Categories: Bay Area Peninsula

Foster City wants downgrade of earthquake risk

City officials will lobby state and federal geologists Monday to show Foster City on upcoming state earthquake hazard maps as less prone to liquefaction than current federal maps indicate.

In February, the U.S. Geological Survey released an update of its regional “liquefaction susceptibility” maps, which detail areas where the soil is prone to liquefying during an earthquake, a phenomenon with disastrous results for buildings. As in past maps, areas in which the groundconsists of landfill on Bay mud received the highest risk rating.

Nearly all of Foster City is built on landfill, except for a few pre-existing surfaces whose liquefaction risk was downgraded on the 2006 maps, and the city was given a high risk rating. City officials, however, argue that their town is built on “engineered landfill,” designed to withstand earthquakes — a distinction the USGS maps don't make.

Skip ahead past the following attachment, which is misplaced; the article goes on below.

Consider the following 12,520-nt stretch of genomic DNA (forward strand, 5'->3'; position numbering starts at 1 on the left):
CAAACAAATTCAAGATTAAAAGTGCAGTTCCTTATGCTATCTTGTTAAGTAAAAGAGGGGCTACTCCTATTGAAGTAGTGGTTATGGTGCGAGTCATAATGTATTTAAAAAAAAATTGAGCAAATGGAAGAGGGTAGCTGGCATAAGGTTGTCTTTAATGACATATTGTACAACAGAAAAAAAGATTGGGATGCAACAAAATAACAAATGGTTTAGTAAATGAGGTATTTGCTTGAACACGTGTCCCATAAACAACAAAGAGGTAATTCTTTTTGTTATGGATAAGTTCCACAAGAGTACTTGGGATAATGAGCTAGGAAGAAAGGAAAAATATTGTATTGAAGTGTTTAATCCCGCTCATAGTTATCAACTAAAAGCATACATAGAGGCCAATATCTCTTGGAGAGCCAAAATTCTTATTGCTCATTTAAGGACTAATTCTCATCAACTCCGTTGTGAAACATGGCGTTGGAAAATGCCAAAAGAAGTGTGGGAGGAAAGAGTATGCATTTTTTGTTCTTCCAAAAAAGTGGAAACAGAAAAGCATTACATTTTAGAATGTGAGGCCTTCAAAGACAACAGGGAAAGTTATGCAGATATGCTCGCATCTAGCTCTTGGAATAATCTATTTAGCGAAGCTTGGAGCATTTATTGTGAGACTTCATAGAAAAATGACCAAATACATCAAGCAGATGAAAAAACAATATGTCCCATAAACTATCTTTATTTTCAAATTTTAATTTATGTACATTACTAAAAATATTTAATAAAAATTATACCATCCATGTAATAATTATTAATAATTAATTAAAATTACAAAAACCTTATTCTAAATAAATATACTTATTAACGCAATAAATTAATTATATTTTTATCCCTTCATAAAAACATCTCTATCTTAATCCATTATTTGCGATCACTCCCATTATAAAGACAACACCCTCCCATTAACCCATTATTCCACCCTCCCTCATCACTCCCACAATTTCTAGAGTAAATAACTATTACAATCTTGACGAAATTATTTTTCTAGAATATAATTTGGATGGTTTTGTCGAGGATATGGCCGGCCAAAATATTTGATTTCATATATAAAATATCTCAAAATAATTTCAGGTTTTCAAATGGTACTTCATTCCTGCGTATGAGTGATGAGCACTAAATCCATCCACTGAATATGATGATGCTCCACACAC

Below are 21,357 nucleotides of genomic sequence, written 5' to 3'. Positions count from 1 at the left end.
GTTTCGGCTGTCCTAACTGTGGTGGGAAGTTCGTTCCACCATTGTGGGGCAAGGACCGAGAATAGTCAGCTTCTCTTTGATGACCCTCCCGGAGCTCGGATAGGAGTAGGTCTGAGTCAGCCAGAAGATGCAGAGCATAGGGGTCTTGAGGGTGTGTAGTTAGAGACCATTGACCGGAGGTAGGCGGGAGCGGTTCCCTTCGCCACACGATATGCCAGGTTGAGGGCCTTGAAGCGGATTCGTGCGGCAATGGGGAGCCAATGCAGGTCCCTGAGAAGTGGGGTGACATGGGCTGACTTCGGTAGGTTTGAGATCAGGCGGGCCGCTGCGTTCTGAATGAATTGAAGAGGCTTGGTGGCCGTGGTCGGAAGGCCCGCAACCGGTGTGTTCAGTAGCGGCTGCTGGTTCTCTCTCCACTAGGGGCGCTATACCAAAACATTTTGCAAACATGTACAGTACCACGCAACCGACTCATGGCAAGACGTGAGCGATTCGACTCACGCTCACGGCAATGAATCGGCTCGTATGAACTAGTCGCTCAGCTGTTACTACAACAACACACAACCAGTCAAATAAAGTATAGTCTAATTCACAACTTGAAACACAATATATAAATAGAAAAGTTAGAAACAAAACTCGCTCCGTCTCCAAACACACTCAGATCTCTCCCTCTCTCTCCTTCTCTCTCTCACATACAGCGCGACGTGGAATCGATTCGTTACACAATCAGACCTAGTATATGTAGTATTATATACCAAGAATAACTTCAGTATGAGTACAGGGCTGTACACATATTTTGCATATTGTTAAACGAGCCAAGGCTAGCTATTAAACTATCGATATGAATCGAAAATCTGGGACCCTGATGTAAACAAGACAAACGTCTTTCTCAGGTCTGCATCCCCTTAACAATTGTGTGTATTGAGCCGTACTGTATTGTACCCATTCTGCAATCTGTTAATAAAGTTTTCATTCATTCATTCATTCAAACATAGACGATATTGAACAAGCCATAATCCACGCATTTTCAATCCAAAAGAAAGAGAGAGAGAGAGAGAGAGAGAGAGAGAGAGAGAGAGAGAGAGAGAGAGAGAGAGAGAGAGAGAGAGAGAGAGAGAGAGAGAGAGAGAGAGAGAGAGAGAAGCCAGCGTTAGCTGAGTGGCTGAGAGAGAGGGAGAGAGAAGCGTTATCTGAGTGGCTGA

Official maps of liquefaction and landslide-prone zones can impact real estate prices and earthquake insurance rates.

“I would like due diligence. Do you think its fair that they don’t do more detail?” Mayor Linda Koelling said.

The maps are intended as regional maps, USGS spokesman Tom Brocher said. More detailed studies are expensive and typically done — and paid for — by whomever wants them, he said.

City officials hope the California Geological Survey will do more detailed work. In 1990, the state Assembly mandated the creation of state seismic hazards maps because of the 1989 Loma Prieta quake. CGS is due to begin work on maps of San Mateo County at the end of this year or later, CGS spokesman Don Drisdale said. He did not know if types of landfill will be differentiated on those maps.

“It’s a little bit of a sticky point. This is the first time, to my knowledge, that this has come up,” Drisdale said.

Engineered landfill is not automatically safer, according to Michael Clark, senior engineering geologist with the engineering firm Kleinfelder. It is designed to resist liquefaction, but its ability to do so is based on the specifications followed and the diligence of the contractor, he said. Foster City officials have said their landfill was built rigorously, noting the city's good performance during the Loma Prieta quake.

kwilliamson@examiner.com

SF Examiner
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